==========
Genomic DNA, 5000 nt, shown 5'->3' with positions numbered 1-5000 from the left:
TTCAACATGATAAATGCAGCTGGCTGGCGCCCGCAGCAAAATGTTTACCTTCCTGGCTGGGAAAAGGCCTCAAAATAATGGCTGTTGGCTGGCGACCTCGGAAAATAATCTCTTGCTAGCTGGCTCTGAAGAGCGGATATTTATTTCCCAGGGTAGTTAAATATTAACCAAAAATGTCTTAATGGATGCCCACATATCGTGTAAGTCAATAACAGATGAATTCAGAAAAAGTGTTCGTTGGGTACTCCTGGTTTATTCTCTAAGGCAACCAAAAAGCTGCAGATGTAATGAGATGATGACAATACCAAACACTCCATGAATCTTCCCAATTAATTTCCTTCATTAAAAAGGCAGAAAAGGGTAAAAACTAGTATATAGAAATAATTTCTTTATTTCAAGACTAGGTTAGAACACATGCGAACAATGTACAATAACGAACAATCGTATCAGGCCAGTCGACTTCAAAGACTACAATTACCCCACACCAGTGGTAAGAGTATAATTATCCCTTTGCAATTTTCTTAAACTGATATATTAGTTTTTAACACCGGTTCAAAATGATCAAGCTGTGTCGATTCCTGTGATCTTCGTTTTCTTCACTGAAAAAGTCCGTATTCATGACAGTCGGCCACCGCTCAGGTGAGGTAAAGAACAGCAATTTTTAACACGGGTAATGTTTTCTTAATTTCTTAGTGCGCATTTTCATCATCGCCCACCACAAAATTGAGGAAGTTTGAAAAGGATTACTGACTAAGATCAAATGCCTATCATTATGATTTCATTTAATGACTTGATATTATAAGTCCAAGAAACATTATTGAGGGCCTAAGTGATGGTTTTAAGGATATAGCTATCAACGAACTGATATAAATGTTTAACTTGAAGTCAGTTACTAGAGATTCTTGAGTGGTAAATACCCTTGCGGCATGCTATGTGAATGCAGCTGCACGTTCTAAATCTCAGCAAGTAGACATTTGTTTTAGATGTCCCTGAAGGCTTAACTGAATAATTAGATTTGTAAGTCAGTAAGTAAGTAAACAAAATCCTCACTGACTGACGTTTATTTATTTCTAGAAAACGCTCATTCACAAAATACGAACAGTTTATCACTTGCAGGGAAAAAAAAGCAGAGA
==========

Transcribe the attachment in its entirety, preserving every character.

Genomic DNA, 5000 nt, shown 5'->3' with positions numbered 1-5000 from the left:
TTCAACATGATAAATGCAGCTGGCTGGCGCCCGCAGCAAAATGTTTACCTTCCTGGCTGGGAAAAGGCCTCAAAATAATGGCTGTTGGCTGGCGACCTCGGAAAATAATCTCTTGCTAGCTGGCTCTGAAGAGCGGATATTTATTTCCCAGGGTAGTTAAATATTAACCAAAAATGTCTTAATGGATGCCCACATATCGTGTAAGTCAATAACAGATGAATTCAGAAAAAGTGTTCGTTGGGTACTCCTGGTTTATTCTCTAAGGCAACCAAAAAGCTGCAGATGTAATGAGATGATGACAATACCAAACACTCCATGAATCTTCCCAATTAATTTCCTTCATTAAAAAGGCAGAAAAGGGTAAAAACTAGTATATAGAAATAATTTCTTTATTTCAAGACTAGGTTAGAACACATGCGAACAATGTACAATAACGAACAATCGTATCAGGCCAGTCGACTTCAAAGACTACAATTACCCCACACCAGTGGTAAGAGTATAATTATCCCTTTGCAATTTTCTTAAACTGATATATTAGTTTTTAACACCGGTTCAAAATGATCAAGCTGTGTCGATTCCTGTGATCTTCGTTTTCTTCACTGAAAAAGTCCGTATTCATGACAGTCGGCCACCGCTCAGGTGAGGTAAAGAACAGCAATTTTTAACACGGGTAATGTTTTCTTAATTTCTTAGTGCGCATTTTCATCATCGCCCACCACAAAATTGAGGAAGTTTGAAAAGGATTACTGACTAAGATCAAATGCCTATCATTATGATTTCATTTAATGACTTGATATTATAAGTCCAAGAAACATTATTGAGGGCCTAAGTGATGGTTTTAAGGATATAGCTATCAACGAACTGATATAAATGTTTAACTTGAAGTCAGTTACTAGAGATTCTTGAGTGGTAAATACCCTTGCGGCATGCTATGTGAATGCAGCTGCACGTTCTAAATCTCAGCAAGTAGACATTTGTTTTAGATGTCCCTGAAGGCTTAACTGAATAATTAGATTTGTAAGTCAGTAAGTAAGTAAACAAAATCCTCACTGACTGACGTTTATTTATTTCTAGAAAACGCTCATTCACAAAATACGAACAGTTTATCACTTGCAGGGAAAAAAAAGCAGAGA